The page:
So we’ve looked at the myths – but what is actually the best way to prevent cramp? Well, unfortunately the answer to this isn’t as straightforward as eat a banana, stay hydrated and you’ll be fine.
We still don’t precisely know the cause of cramps, so it is hard to give a definitive prevention method. The most up to date research states that there are a number of different factors that cause cramps – which all vary between individuals.
Therefore, cramping should be treated on a case by case basis and you should personally experiment with what works for you, rather than taking blanket advice.
Some research suggested that pacing might be a possible contributing factor to cramp. Runners who go off fast in a race might then experience cramp as a result of overestimating their fitness. However the counter to this claim is that it could be the cramp that causes them to slow down at the end of the race and not the other way round.
Another theory for prevention looked at how lower body resistance exercises can lead to less cramping. A study looking at muscle damage and its relation to cramping, found that cramping might be related to muscles when they are fatigued to the point of muscle damage.
48 percent of the non-crampers in the study did regular lower-body resistance training compared with 25 percent of the crampers. This might be a coincidence, or it could show that lower body resistance is a good preventative measure for possible muscle damage and that can therefore act as a prevention for cramping.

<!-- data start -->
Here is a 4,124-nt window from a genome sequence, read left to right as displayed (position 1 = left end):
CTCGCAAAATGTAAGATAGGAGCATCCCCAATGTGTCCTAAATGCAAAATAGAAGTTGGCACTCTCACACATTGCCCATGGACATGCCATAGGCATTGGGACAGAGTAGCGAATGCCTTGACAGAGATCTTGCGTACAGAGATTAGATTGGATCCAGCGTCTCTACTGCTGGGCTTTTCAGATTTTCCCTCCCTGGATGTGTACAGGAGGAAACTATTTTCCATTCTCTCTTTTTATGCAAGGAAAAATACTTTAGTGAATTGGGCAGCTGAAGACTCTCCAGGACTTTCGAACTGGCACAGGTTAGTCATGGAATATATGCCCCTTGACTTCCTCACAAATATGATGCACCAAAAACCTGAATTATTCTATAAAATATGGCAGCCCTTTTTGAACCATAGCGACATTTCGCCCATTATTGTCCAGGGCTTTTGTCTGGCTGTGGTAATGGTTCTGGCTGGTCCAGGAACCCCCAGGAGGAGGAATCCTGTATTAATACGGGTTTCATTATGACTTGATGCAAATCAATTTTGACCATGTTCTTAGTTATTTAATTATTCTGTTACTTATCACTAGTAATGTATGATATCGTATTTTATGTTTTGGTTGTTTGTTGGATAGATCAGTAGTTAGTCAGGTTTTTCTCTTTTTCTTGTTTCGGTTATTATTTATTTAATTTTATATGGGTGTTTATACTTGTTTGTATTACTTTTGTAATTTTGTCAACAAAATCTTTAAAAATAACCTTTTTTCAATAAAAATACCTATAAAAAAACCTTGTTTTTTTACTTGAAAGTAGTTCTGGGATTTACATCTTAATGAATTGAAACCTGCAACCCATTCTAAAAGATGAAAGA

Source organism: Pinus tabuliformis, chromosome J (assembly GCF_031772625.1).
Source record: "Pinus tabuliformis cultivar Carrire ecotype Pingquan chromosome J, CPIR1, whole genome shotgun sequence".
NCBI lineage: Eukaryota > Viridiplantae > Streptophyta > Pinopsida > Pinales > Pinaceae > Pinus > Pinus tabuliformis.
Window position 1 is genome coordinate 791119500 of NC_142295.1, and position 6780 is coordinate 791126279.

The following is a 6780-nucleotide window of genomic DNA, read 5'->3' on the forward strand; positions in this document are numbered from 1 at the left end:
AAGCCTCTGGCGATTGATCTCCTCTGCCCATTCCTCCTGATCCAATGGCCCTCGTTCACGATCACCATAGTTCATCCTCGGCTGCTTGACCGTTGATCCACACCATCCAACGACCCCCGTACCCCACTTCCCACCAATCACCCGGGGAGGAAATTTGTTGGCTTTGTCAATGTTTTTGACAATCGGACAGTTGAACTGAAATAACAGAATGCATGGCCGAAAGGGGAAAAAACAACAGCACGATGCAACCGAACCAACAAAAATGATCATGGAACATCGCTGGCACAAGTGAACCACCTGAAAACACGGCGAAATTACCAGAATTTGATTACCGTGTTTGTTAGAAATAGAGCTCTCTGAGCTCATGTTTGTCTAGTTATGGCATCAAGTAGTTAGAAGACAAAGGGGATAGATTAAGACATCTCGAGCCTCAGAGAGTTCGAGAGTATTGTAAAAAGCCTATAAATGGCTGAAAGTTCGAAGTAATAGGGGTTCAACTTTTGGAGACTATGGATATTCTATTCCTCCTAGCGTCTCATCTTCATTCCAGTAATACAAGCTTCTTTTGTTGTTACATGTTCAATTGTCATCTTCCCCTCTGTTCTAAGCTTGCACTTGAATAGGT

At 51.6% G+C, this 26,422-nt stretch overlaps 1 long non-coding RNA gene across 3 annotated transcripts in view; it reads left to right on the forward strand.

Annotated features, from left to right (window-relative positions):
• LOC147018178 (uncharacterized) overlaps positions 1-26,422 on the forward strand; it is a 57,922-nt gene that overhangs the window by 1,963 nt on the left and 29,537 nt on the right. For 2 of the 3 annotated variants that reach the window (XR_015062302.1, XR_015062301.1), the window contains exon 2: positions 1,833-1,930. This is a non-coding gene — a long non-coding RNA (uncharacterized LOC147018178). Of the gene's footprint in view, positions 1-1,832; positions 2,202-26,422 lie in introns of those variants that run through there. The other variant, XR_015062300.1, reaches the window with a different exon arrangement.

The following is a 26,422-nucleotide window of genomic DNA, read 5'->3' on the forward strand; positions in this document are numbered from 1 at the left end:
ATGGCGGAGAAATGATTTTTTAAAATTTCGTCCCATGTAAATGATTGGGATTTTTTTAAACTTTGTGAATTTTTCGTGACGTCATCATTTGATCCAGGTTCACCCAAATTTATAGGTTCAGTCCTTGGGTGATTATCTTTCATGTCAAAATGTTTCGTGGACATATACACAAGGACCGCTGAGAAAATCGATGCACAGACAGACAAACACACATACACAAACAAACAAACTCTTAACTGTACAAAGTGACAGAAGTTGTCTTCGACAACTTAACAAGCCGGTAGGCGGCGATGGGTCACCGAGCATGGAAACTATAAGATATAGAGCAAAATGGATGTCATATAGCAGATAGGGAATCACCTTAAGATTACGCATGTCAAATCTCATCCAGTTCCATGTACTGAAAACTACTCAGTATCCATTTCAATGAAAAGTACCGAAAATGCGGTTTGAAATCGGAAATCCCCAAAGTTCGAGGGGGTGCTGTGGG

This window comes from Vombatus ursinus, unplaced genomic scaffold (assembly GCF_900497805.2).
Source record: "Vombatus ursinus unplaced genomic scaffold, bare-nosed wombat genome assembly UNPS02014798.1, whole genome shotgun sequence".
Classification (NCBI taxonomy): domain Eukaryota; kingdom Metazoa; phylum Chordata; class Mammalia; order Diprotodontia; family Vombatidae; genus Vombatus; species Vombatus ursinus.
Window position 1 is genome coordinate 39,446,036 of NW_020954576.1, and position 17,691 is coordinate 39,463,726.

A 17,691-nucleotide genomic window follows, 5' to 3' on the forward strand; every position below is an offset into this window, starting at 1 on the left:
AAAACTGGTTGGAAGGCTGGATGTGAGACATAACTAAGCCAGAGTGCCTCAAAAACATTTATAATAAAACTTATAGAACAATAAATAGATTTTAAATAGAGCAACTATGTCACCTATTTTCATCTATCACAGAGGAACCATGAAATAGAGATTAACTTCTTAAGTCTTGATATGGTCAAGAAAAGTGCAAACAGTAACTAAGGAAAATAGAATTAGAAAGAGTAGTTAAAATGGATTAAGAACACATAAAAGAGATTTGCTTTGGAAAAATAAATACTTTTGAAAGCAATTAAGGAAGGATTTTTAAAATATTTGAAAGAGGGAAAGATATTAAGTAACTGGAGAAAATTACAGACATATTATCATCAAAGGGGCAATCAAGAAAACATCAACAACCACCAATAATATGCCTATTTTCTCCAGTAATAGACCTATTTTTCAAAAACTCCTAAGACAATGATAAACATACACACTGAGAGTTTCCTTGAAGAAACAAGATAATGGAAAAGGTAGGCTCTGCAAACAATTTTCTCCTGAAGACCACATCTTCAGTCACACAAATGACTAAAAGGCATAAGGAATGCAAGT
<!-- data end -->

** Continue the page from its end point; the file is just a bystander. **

Like we said before though, following blanket advice could lead to more serious health implications. For example, the dehydration theory – if you are not dehydrated and over hydrate by trying to prevent or treat cramping, then this could lead to hyponatremia, a condition that could be worse and much more serious than the cramps you were trying to prevent.
So if you are prone to bad cramping and are looking to try and prevent getting cramps during future runs or races, then it is best to consult with a professional and create a tailored plan for you. This way you can find something that works without risking further health implications.
So now we know what a cramp is and we’ve debunked a lot of myths surrounding cramps, what is the best way to treat cramp if it happens on a run?
Well the best way to alleviate the pain is simply to stop running and do some gentle static stretching until the pain subsides. If it doesn’t go straight away, then it might be better to stop your run and finish off with a gentle walk back, just to avoid making it worse.
Watch our full video on the topic below: